The Game of the Year edition includes all five episodes, the special episode ‘400 Days’ and digital access to exclusive content (the original soundtrack and a behind the scenes video). There couldn’t be a better time to catch up, as the Telltale Games recently announced the release of Season Two and are currently accepting Pre-orders.
Gamers are aware of the crowded world of zombies, but The Walking Dead is not like many games in the genre, it is not a first person shooter or an open world carnage fest of weapons and gore. Instead, it is a story driven point and click emotional roller coaster of a game, where your decision making has far-reaching consequences, resulting in the life or death of those around you. You must navigate this world, investigate your surroundings, solve puzzles, interact with other survivors and manage quick time events.
If you are a fan of the TV show you might often ask yourself why certain individuals make the decisions they do, and swear, sometimes loudly from your couch that you would have done things differently. This is where this game shines. You make the decisions. You decide how to handle dissent amongst your group members, who to feed when food supplies are low and your moral compass is tested by everything from whether to steal food, to lie your way out of trouble, to keep secrets and whether or not you will kill or be merciful. At times, it seems as if killing just might be the same as being merciful. It is up to you to decide, but the consequences affect everyone.
I began the game with the strategy that I would need other people to survive, and in order to maintain a relationship with them; I would need to be honest, helpful, compassionate and democratic. I thought this behavior would prove best. I was still horrified at what happened during my game play. In a post apocalyptic world such as what exists in The Walking Dead, choosing simply to be good or bad is anything but simple. The goal is survival and that can mean doings ‘bad’ things for the greater ‘good’. It makes the Walking Dead a horrifying, regretful and depressing world as much as it is a moving, emotional and unforgettable one.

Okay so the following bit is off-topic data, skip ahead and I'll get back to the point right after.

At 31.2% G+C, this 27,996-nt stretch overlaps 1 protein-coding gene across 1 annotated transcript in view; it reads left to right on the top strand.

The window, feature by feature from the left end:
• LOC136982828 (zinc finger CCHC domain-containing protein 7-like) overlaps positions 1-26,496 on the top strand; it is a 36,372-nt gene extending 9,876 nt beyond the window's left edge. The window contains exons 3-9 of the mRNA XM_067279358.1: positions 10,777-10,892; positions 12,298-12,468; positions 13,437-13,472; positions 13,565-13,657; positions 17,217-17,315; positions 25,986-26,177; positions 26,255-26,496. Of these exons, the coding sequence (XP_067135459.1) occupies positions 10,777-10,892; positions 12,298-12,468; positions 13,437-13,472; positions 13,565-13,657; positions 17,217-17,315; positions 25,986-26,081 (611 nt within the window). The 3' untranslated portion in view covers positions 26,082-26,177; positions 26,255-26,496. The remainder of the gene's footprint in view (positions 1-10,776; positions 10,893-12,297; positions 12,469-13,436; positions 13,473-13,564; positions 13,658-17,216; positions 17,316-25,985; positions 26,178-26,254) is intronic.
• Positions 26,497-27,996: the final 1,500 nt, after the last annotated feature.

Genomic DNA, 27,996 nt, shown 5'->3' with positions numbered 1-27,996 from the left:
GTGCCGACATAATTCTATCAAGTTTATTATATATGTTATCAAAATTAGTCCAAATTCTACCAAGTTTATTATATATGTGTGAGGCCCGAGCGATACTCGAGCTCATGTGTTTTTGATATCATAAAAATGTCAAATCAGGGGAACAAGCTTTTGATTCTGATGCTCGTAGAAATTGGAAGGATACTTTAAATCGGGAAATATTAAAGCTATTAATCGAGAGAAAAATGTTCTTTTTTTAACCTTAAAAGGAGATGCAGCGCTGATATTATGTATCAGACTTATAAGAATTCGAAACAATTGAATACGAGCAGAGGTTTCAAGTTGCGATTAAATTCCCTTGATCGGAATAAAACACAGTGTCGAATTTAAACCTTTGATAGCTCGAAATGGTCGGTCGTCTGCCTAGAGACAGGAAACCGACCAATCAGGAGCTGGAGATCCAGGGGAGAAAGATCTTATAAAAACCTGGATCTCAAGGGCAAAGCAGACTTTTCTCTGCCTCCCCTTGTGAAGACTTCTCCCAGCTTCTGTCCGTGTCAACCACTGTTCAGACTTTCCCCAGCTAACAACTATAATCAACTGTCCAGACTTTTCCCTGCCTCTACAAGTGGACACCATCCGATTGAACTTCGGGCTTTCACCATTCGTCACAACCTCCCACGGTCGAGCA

You play as Lee Everett, a man in an already regretful situation, handcuffed in the back of a police car on his way to prison for murder when the outbreak begins. Your first encounter is with an endearing, intelligent and frightened eight-year-old girl named Clementine. You quickly realize that her parents are missing, having been out of town during the outbreak and that her babysitter looks like a cross between week-old-cereal and a gutted cherry pie. Lee is fierce in his devotion to Clementine, and Clementine is a bright, hopeful and absolutely endearing soul in a world that houses the most horrid outcomes of human consumption ever conceived. Clementine is as bright as she is amusing and the relationship between Lee and Clementine make the stark, horrible occurrences of a world where the living can be more dangerous than the dead, worth enduring.
If you want to run through the streets bashing in zombie faces and shooting wildly like a blood soaked cowboy you are best to try other zombie games. You have plenty of contact with the zombies and yes, you get to smash heads, chop off heads and shoot through decade brain matter, but that is not what you will spend the majority of your time doing. You are a leader, a protector and you are best served to observe what is happening around you and within your group, keep a level head and try to think ahead. Still, you will be surprised at where your choices lead you. No one experience will be the same.
The character acting and storyline is strong and add to the development of the game. You cannot help but be drawn into what is happening around you. You will face death, you will see others face death and even decide whose life to save. You will make all of life’s toughest choices and you will take yourself and your group through the consequences of each one, however slight or severe. Tell Tale Games has set that up quite well and crafted not just a game, but also an experience.
If you are looking for a little more story and reflection in your game play this is a solid choice. The characters are memorable as is the journey. I am off to contemplate my choices. I often find myself thinking I could have chosen better, but in a world like The Walking Dead you have to wonder whether you are exchanging one danger for another, or if you simply going to survive, no matter the cost.